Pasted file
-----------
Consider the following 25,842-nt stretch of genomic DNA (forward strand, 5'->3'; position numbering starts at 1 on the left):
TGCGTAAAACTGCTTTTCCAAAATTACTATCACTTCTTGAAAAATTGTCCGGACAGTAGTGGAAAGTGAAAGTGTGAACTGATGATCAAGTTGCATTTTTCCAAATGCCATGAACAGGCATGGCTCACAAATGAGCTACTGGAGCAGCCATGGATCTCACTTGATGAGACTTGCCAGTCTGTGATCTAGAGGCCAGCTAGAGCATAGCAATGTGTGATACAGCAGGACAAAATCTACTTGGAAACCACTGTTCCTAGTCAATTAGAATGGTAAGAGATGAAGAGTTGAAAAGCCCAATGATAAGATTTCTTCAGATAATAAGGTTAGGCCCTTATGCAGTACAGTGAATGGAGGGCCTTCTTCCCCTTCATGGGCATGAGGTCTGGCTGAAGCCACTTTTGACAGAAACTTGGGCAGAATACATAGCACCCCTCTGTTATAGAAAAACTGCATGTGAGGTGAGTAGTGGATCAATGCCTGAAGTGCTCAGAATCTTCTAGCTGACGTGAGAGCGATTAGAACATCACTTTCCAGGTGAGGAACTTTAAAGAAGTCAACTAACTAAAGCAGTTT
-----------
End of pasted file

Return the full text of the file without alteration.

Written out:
Consider the following 25,842-nt stretch of genomic DNA (forward strand, 5'->3'; position numbering starts at 1 on the left):
TGCGTAAAACTGCTTTTCCAAAATTACTATCACTTCTTGAAAAATTGTCCGGACAGTAGTGGAAAGTGAAAGTGTGAACTGATGATCAAGTTGCATTTTTCCAAATGCCATGAACAGGCATGGCTCACAAATGAGCTACTGGAGCAGCCATGGATCTCACTTGATGAGACTTGCCAGTCTGTGATCTAGAGGCCAGCTAGAGCATAGCAATGTGTGATACAGCAGGACAAAATCTACTTGGAAACCACTGTTCCTAGTCAATTAGAATGGTAAGAGATGAAGAGTTGAAAAGCCCAATGATAAGATTTCTTCAGATAATAAGGTTAGGCCCTTATGCAGTACAGTGAATGGAGGGCCTTCTTCCCCTTCATGGGCATGAGGTCTGGCTGAAGCCACTTTTGACAGAAACTTGGGCAGAATACATAGCACCCCTCTGTTATAGAAAAACTGCATGTGAGGTGAGTAGTGGATCAATGCCTGAAGTGCTCAGAATCTTCTAGCTGACGTGAGAGCGATTAGAACATCACTTTCCAGGTGAGGAACTTTAAAGAAGTCAACTAACTAAAGCAGTTT